Joining in this tactic, and emphasizing it even more, were Justices Breyer, Sotomayor, and Kagan. At times, all three abandoned the give-and-take of colloquy for lecturing. Breyer pointed out that the Court in Casey had already reconsidered Roe and come to the conclusion that overturning Roe “under pressure” would lead to a “loss of confidence in the judiciary” and “the ability of the Court to exercise the judicial power.” 

Justice Sotomayor referred to the dependence of poor women on abortion, stated that Mississippi’s argument about human life was “a religious view,” criticized Mississippi lawmakers for passing a new abortion law just because there were “new justices on the Supreme Court,” and asked, “how will the Court survive” if people think we decide cases politically. She made the point that abortion was needed when contraception fails.

Likewise, Justice Kagan was even more vehement in her assertion that the possibility that Roe and Casey were wrongly decided was not the point. She averred that there has to be “a strong justification in a case like this beyond the fact that you think the case is wrong.” She was expansively philosophical, contending that the abortion right is about “the autonomy and the freedom and the dignity of women to pursue their lives as they wish” and is “part of the fabric of women’s existence in this country.”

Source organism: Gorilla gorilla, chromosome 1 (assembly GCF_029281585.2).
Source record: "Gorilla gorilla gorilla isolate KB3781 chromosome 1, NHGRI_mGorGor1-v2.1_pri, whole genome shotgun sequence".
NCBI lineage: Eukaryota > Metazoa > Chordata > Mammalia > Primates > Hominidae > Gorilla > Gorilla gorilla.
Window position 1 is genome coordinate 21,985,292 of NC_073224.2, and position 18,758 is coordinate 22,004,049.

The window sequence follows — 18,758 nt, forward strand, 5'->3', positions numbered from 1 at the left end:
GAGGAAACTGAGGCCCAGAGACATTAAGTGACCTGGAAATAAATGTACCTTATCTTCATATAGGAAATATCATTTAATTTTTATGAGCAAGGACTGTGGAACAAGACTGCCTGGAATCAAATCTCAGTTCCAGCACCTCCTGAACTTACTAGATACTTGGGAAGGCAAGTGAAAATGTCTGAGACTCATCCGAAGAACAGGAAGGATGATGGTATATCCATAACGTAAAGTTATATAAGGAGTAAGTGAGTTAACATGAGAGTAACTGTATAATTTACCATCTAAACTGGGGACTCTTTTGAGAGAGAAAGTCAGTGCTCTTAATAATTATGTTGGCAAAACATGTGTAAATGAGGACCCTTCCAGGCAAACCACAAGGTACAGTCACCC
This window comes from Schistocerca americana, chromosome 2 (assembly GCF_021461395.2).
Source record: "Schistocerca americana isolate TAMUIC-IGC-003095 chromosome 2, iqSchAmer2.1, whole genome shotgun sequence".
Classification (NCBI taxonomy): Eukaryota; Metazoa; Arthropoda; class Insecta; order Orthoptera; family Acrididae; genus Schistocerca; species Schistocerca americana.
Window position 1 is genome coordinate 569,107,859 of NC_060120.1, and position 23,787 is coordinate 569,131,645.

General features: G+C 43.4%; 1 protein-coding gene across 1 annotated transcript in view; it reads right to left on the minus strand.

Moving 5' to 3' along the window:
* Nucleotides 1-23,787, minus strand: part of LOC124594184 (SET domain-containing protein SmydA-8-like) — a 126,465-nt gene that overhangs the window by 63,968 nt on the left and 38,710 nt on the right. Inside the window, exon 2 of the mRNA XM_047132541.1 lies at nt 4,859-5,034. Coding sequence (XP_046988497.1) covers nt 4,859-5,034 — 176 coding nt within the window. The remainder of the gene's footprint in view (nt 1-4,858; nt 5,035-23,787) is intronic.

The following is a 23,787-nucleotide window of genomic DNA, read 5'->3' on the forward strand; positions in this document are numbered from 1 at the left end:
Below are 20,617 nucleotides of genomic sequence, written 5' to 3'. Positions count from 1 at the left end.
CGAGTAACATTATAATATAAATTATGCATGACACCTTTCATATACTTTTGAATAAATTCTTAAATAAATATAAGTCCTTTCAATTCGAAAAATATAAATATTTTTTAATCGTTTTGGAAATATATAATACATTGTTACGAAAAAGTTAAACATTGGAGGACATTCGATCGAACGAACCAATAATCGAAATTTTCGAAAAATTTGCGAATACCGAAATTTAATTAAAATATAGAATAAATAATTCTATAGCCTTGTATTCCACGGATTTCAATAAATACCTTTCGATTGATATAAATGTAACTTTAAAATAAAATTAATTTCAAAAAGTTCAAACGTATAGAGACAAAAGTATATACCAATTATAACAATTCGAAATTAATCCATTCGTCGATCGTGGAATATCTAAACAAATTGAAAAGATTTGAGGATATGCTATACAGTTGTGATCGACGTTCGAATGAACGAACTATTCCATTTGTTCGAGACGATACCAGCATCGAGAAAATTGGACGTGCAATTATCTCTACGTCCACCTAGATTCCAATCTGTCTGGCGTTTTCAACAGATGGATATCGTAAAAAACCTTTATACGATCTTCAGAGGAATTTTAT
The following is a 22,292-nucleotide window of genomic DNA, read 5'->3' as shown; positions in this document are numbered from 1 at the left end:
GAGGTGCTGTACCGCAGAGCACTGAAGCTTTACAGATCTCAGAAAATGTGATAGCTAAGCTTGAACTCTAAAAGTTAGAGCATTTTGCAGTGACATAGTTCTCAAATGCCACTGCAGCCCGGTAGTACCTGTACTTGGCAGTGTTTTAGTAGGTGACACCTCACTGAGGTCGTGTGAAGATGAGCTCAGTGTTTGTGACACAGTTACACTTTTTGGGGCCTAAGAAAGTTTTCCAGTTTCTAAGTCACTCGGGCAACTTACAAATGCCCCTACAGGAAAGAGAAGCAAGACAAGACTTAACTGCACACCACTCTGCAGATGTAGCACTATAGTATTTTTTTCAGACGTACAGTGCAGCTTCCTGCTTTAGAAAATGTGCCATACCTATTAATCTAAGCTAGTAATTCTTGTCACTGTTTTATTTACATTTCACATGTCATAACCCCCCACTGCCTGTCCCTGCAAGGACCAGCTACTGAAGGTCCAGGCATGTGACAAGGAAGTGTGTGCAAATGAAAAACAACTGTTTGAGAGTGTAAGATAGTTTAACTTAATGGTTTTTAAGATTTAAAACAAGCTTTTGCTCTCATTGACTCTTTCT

Justice Kavanaugh listed major precedents of the past 100 years that the Court has overturned and asked the lawyer for the abortion clinic for her response. That lawyer answered that “the view that a previous precedent is wrong” has never been enough to overrule it, for the Court has regularly required an additional “special justification.” Particularly with respect to the abortion right, she maintained that there is what amounts to a special justification on the opposite side: Roe is now almost 50 years old, and women must be “able to make this fundamental decision for themselves about their bodies, lives, and health.”

To Justice Kavanaugh’s list of reversed precedents, Justice Sotomayor retorted that almost all of those decisions dealt with the Court expanding individual rights. She was thereby asserting that the proper purpose of the Court in general is to prefer the creation and extension of individual rights over all other constitutional principles concerning powers and structures of government, state and federal. She is certainly right that is what the Court did in Roe.